Though I am originally from New England, this ATV and snowmobile sign on the street of my husband's childhood home was so cool. A first for me. And there was more firsts to come.

Like this traffic. The large farms had me asking "what's that?" repeatedly. What were common sites and machinery for my husband were new ones for me to learn about. 


I spent much of our extensive drive time scouting for deer. This one spooked when we slowed down for photos. I managed to capture his white fluffy tail as he bounded away. I saw several others alive and well and unfortunately several lining the sides of the road. When driving at night, we kept a lookout for shining deer eyes hoping to avoid contact. Success, quite thankfully.


Since I was in the heart of dairy, I couldn't resist taking a before and after photo:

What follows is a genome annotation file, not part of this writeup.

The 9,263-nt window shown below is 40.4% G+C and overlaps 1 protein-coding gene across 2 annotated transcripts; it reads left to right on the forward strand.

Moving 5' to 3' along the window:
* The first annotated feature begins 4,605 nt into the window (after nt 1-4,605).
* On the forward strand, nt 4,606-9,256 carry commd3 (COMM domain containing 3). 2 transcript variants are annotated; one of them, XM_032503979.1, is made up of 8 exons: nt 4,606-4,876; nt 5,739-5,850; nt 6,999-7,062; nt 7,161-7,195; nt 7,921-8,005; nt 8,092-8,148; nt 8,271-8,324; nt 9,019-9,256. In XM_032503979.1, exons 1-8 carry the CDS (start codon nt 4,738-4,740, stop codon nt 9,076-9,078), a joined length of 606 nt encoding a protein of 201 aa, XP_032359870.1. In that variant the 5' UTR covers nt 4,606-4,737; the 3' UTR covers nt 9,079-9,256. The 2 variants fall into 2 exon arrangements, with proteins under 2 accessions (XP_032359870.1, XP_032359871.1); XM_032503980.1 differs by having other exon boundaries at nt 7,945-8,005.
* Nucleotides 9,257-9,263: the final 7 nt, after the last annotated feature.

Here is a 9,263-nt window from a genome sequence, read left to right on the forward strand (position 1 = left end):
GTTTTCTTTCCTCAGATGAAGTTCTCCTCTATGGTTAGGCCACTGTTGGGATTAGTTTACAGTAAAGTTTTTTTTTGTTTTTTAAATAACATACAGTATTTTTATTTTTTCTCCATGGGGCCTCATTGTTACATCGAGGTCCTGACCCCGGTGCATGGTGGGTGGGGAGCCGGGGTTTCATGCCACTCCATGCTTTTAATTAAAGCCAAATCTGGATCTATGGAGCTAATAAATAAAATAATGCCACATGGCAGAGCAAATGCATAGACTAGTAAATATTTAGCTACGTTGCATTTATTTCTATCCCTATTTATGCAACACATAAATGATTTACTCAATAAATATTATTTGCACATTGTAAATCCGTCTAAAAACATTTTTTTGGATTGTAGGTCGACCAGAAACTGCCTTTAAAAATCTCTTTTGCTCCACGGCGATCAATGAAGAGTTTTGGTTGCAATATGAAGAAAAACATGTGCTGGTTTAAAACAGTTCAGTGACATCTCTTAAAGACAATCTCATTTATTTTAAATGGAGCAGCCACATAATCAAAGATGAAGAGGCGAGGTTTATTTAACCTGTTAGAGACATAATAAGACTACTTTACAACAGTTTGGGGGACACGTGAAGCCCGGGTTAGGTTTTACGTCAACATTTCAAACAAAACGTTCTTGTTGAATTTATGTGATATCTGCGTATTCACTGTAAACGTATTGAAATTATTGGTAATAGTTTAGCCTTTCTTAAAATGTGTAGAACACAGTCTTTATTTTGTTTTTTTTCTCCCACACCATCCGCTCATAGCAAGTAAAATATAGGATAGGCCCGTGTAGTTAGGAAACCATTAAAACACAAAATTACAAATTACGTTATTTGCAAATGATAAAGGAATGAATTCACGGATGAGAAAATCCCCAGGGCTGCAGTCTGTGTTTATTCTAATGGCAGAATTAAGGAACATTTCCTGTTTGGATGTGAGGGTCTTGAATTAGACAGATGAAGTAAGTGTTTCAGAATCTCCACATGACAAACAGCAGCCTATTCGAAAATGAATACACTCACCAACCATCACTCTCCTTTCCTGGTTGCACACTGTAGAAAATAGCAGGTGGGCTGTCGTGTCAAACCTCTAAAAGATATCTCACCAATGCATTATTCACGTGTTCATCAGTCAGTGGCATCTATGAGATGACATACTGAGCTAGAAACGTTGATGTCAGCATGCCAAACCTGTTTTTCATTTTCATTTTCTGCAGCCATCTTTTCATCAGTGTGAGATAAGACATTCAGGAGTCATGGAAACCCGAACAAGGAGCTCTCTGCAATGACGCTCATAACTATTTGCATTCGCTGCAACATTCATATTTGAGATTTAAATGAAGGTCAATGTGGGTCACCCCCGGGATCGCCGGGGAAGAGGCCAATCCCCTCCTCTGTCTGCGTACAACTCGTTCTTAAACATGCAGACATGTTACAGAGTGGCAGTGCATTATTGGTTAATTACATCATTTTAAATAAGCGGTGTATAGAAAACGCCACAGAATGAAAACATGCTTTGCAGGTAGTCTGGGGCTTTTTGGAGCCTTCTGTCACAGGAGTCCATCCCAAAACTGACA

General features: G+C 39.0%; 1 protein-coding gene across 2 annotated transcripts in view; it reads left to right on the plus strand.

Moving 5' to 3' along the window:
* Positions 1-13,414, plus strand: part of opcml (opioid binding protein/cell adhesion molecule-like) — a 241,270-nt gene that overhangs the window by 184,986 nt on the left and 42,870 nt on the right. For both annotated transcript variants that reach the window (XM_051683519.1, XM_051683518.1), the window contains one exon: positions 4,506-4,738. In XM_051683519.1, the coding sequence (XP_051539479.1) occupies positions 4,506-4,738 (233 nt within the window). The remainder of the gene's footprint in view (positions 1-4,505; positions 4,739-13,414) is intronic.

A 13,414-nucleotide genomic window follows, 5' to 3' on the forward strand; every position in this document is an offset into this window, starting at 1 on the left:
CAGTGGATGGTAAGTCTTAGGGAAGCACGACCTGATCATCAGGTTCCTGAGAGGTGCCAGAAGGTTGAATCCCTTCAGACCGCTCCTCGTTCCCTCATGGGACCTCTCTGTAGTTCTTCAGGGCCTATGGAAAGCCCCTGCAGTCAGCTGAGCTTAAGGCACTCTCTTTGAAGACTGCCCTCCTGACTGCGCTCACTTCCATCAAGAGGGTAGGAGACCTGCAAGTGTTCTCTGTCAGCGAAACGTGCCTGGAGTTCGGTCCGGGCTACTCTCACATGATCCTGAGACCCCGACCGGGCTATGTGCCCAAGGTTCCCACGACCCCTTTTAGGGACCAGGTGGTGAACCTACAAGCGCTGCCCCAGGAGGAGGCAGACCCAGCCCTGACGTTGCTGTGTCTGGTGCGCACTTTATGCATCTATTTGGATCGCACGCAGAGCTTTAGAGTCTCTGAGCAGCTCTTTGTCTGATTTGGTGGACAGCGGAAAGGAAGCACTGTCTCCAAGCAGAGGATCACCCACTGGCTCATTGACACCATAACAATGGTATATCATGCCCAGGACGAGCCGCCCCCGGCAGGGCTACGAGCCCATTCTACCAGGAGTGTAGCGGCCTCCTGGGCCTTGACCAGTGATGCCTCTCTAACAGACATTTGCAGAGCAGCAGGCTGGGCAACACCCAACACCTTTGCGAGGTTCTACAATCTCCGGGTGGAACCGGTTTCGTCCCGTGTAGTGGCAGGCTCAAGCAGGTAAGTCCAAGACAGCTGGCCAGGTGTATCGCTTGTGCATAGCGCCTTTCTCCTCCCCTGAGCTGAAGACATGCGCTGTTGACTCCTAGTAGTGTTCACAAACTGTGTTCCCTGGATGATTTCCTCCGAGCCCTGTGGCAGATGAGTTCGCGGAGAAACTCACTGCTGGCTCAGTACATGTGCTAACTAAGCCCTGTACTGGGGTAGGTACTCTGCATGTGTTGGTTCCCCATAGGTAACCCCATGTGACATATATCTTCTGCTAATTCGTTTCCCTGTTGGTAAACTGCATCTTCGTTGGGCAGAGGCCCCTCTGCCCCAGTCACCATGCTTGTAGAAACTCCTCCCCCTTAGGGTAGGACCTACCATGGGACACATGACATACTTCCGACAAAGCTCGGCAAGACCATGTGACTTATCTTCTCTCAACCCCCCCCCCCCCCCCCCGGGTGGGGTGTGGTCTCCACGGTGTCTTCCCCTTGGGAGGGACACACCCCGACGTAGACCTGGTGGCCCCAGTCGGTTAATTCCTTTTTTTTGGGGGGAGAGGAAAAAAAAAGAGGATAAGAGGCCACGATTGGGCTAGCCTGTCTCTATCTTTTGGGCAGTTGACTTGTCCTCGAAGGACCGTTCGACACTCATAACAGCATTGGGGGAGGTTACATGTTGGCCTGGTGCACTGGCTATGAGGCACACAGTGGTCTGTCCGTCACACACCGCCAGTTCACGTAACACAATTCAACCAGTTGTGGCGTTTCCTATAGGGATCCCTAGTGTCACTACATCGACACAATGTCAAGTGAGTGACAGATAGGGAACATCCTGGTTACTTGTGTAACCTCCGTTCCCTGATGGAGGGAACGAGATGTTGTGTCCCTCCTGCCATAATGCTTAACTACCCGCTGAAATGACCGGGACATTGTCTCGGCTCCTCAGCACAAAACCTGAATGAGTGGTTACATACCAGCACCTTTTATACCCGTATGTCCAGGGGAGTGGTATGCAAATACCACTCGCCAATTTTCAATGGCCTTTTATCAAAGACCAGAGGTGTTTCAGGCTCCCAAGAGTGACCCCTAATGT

Before  

  
After. When they squeak as you bite into them, that's a sign of a good cheese curd.



 My next adventure while visiting Whitehall, Wisconsin was the gun range in the nearby town of Blair.  I was outfitted to the hilt, including my new Wisconsin Badgers sweatshirt (it was cold for me here, even bought socks to wear inside the house).

I did shoot the pistol.

And I shot this rifle, which was my favorite despite the little bit of kickback. I got a bulls eye and even shot a bottle off the top of the wood target structure.

Pooft (that's me blowing off the tip of the barrel of my gun in appreciation of my good shooting).